Allergies

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Be Prepared for Allergy Season

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It's springtime again, and along with the sunshine and flourishing flowers comes the release of the feared warm weather irritant: pollen. It's allergy season, and if you're suffering from itchy eyes, a runny nose, incessant sneezing and a scratchy throat, you are not alone. An estimated 35 million Americans endure seasonal allergies each year, making it the most common of allergic diseases. Allergy symptoms can be minor — sneezing and itching — to severe — asthma attacks and hives. Some allergic reactions, like anaphylactic shock, can even be life-threatening. While over-the-counter and prescription medicines can help eliminate allergy symptoms, sometimes the best way to avoid annoying allergy attacks is to remain indoors as much as possible.

On Wednesday, May 19, 2010, allergist Lily Pien, MD, of the Allergy and Immunology, Respiratory Institute at the Cleveland Clinic, held a health chat discussing vasomotor rhinitis, elevated eosinophils, allergy tests, seasonal allergies, nasal drip, different types of allergic reactions, common symptoms and the helpfulness of medications including Allegra, antihistamines, nasal sprays and nasal decongestants.

Here are 10 questions posed by MedHelp members during the chat and answers provided by Dr. Pien. (Questions and answers have been edited for clarity. Read the full allergies health chat archives here).

Question 1:

Can you develop seasonal allergies as an adult? A lot of people tell me they have allergies for the first time. If yes, why does this happen?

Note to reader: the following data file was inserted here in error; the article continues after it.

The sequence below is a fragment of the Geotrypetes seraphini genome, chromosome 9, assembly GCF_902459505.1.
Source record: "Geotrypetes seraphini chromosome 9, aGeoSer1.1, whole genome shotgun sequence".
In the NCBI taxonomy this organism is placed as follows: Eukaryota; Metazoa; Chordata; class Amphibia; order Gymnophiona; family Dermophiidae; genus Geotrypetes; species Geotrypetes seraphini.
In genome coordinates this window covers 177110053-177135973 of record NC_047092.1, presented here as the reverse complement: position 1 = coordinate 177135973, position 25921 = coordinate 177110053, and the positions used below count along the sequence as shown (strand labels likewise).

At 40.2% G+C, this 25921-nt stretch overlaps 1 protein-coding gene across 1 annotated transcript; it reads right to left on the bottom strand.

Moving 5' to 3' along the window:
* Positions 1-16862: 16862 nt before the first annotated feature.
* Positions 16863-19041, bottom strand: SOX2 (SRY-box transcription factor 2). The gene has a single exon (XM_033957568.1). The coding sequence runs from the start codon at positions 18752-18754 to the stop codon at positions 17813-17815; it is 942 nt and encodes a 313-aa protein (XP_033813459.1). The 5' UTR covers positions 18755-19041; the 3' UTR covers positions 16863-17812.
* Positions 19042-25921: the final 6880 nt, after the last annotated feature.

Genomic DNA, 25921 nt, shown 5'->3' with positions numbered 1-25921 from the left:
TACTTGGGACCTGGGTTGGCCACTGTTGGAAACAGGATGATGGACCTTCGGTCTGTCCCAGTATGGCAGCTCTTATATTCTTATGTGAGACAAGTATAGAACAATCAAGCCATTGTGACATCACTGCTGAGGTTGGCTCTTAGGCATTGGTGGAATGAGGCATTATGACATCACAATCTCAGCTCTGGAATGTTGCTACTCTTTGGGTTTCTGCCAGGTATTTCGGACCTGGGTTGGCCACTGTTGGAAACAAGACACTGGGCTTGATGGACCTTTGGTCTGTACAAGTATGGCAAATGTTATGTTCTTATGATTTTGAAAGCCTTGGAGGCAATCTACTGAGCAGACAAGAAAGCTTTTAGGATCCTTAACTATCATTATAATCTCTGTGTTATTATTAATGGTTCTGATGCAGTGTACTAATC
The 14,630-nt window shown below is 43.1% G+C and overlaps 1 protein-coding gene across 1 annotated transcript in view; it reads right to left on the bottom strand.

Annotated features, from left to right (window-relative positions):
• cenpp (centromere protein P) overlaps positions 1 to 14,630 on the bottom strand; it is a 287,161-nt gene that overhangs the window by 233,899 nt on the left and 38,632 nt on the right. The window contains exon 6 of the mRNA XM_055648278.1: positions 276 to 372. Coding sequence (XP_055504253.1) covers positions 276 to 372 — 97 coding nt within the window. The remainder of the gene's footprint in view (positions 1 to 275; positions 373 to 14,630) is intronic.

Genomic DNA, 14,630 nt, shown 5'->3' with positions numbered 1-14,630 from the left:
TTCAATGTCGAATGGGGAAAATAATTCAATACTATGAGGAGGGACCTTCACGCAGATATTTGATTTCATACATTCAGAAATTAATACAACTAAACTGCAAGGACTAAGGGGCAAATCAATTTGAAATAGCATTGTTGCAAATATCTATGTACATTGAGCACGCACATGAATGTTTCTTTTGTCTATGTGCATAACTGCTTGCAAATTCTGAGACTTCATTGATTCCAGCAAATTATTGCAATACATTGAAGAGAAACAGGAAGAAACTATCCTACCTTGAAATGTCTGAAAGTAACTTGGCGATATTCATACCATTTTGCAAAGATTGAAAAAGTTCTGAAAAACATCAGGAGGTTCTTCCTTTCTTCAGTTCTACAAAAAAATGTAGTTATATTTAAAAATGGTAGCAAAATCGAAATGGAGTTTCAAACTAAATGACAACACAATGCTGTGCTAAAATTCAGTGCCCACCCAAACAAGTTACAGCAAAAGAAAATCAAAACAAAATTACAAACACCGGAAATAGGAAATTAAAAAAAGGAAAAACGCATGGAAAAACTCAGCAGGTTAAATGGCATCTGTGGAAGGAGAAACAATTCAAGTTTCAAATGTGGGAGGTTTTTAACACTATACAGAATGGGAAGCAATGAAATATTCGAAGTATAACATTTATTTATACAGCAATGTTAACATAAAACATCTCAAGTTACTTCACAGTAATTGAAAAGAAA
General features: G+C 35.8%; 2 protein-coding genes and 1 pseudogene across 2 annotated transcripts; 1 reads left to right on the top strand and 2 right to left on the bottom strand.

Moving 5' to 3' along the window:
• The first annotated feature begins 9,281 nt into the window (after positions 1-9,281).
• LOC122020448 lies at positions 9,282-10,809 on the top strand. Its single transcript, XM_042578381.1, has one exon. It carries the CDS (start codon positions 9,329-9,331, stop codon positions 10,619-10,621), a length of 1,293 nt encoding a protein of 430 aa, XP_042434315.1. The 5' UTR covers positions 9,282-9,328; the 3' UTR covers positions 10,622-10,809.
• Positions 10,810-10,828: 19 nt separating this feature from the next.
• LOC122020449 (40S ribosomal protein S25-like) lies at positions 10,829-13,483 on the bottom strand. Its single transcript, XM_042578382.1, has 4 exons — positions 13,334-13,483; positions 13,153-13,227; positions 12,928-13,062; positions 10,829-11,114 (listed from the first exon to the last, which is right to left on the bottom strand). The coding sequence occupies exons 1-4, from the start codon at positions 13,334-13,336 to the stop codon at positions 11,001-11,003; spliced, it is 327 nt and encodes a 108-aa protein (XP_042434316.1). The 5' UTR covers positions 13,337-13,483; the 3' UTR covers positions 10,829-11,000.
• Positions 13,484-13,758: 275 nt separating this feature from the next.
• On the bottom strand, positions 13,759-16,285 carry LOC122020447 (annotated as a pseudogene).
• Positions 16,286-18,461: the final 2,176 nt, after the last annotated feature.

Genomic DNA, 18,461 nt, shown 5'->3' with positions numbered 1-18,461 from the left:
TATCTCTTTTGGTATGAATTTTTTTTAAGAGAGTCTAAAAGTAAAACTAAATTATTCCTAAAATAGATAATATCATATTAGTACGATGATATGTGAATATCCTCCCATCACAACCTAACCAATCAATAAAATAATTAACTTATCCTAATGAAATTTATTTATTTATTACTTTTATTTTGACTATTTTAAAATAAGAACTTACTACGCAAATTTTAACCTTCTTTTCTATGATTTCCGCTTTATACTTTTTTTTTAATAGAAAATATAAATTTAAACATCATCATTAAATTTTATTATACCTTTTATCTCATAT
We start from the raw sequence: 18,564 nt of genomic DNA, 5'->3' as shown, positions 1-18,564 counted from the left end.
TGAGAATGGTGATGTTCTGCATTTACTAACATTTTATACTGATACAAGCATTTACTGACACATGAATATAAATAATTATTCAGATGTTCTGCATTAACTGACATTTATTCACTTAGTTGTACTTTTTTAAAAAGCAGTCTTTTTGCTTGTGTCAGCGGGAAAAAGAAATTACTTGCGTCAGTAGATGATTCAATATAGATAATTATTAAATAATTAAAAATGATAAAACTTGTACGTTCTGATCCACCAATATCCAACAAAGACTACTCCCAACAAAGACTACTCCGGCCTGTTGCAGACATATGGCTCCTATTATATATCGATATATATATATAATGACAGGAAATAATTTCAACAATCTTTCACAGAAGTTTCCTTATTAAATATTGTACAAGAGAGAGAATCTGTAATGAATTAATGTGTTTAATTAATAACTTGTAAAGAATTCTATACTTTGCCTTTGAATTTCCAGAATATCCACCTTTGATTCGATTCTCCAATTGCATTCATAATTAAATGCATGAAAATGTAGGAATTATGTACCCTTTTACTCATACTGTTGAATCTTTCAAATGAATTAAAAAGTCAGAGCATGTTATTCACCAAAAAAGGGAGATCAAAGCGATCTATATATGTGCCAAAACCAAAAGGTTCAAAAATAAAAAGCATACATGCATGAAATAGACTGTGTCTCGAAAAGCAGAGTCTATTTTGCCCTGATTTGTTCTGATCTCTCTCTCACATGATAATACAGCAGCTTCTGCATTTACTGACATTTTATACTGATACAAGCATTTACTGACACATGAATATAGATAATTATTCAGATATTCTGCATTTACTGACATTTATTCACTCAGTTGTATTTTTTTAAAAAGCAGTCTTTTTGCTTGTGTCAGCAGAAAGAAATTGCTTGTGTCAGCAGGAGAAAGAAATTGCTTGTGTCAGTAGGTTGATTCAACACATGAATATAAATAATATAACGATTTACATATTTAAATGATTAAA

Dr. Lily Pien:

Yes, it is possible to develop seasonal allergies as an adult. The manifestations of clinical allergies are a complex set of interactions between immunology, physiology, genetics and environment.

Question 2:

As my allergies have worsened over the years, so have the dark circles or "allergy shiners" and bags. I am currently taking Allegra, which helps with other symptoms, but not so much with my eyes. Any treatments or tips for that?

Dr. Lily Pien:

Allegra is a good medication for allergic rhinitis. Nasal steroid sprays are also considered beneficial. Allergic shiners can be related to nasal congestion, we sometimes further evaluate with a simple CT scan of the sinuses.

Question 3:

My 18-year-old son has allergies but his main problem is year-round, continuous, non-stop post nasal drip with large amounts of mucus dripping down his throat, causing him coughing spells and constant nose blowing with no end in sight. Is there anything that can lessen mucus discharge?

Dr. Lily Pien:

I would suggest determining what allergies your son might have. Try to identify any triggers or exposures that cause nasal symptoms immediately. This can be accomplished through skin testing by a board-certified allergist. If you believe your son's symptoms are allergy-related, over-the-counter antihistamines may be helping in controlling some of the nasal symptoms.

 

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